In the latter part of the 20th century China had a virtual stranglehold on the supply of rare earth metals (REMs) because of large deposits present in southern China in clay. The Chinese even perfected the extraction of REMs from this clay becoming the largest producers of REMs in the world. According to one of the prime ministers of China, China was going to be the Saudi Arabia of REMs.

This is a slab of laser glass containing REMs for use at the National Ignition Facility

Since REMs are so essential to the technology of the 21st century virtually the entire mining community of the world went on a search for new sources of these metals. This should have given the Chinese leadership some food for thought had they listened to their scientists instead of listening to their ideology. Instead of being rare in the Earth's crust REMs are fairly abundant some of these metals are actually more abundant than copper.

The scientists of the Western world used their knowledge for not only finding new sources of REMs, they have also developed new ways of making things like rare earth magnets that either use less REMs or have replaced them using other metals. These actions have reduced the demand for REMs from China. That begs the question, “Have the Chinese once again shot themselves in the foot?”

Friday, January 7, 2011

Mining Sand & Gravel

According to the USGS sand & gravel is one of the most accessible natural resources in the United States second only to crushed stone in value.  It has had an explosive growth rate since the beginning of the 20th century when relatively little was used.  Sand and gravel is mainly used in the construction industry in the form of construction sand & gravel mainly used in the production of concrete and in bituminous concrete (blacktop).

A sand & gravel mine

Annual production of sand & gravel in the United States today it ranks as second in tonnage in the non-fuel minerals after crushed stone.  It is the only mineral commodity that is produced in all fifty states.  In general the United States is self sufficient in the amount of sand & gravel that is produced annually by producing enough to meet all its domestic needs, and is a small net exporter mainly to places where sand & gravel is used to a certain extent in the areas along the borders with Canada and Mexico.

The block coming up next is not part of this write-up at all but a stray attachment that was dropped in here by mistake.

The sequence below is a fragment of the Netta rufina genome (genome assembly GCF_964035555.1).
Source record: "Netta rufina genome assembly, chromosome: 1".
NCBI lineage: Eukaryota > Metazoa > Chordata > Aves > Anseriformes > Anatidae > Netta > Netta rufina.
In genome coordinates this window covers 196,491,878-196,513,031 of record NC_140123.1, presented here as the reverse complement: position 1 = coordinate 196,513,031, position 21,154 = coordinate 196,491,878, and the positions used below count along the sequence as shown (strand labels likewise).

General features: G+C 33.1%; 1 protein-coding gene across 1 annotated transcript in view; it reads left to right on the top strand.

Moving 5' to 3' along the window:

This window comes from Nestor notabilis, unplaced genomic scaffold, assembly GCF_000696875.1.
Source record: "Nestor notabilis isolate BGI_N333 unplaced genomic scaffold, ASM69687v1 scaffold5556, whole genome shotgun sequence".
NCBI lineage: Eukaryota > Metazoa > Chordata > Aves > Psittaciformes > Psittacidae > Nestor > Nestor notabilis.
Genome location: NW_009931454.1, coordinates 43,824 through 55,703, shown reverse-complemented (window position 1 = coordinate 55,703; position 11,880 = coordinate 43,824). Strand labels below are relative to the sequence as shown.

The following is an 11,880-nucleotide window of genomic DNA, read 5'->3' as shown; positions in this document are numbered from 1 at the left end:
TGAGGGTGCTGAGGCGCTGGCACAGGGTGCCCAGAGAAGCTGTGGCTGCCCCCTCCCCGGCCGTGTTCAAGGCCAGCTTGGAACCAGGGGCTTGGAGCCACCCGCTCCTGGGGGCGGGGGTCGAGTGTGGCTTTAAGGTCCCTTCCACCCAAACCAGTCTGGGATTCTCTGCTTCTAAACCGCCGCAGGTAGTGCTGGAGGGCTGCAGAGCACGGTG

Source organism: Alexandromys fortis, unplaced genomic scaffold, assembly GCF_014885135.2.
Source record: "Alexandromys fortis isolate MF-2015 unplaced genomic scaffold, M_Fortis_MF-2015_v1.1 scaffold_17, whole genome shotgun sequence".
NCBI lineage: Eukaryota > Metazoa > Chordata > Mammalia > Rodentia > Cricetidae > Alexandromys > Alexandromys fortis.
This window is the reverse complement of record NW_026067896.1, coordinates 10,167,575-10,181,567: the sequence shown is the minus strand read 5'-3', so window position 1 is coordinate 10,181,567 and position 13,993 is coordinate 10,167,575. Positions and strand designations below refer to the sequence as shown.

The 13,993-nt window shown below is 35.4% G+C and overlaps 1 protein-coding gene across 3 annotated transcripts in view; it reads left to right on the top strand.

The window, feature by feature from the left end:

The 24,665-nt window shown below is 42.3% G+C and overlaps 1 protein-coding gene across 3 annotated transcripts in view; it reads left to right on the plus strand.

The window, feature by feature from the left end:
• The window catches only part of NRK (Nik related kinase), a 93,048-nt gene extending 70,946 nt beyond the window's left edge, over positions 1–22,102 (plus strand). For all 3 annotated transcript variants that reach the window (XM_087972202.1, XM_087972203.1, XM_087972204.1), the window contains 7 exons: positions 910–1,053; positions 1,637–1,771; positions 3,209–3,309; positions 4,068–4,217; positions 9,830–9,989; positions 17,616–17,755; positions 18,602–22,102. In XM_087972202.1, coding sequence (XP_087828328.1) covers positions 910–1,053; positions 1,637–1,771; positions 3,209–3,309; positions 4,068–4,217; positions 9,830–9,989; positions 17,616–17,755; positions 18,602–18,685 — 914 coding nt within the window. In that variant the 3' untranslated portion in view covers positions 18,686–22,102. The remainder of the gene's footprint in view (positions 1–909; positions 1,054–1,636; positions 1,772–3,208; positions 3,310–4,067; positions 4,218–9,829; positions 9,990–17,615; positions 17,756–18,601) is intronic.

Demand for sand & gravel is mainly controlled by the level of construction activity that controls its demand.  In the United States the production of sand and gravel has grown significantly since the end of WW II with production in 1950 at 320 metric tons increasing to  approximately 900 million metric tons by 2000.  The level of production has dropped since that time.
Mining sand & gravel is mainly a clean operation in comparison to your local corner bakery although to many people it is unsightly.  This has led to a great misunderstanding on the part of the general public where the perception is that sand & gravel mining is harmful to the environment.  This has caused many sand & gravel deposits to be withdrawn from mining for demographic reasons that in many areas has caused shortages of sand & gravel to occur.
Sand & gravel is a product having a high in-place value that considering the present business conditions costs approximately 50 cents per ton mile.  The further it is necessary to transport the material the more it costs.  Sand & gravel that costs less then $2.00 to produce per ton is apt to cost more then $20.00 per ton delivered. 

This is a reclaimed sand & gravel mine note the conveyor belt in the background with piles od sand.

A great deal of the problem that was the cause of a special investigation by the governors of the Northeast States was brought about by the mistaken perception that sand & gravel mining was environmentally hazardous; it isn’t.  This misplaced perception has done nothing more then increase the cost of virtually all construction projects throughout the United States.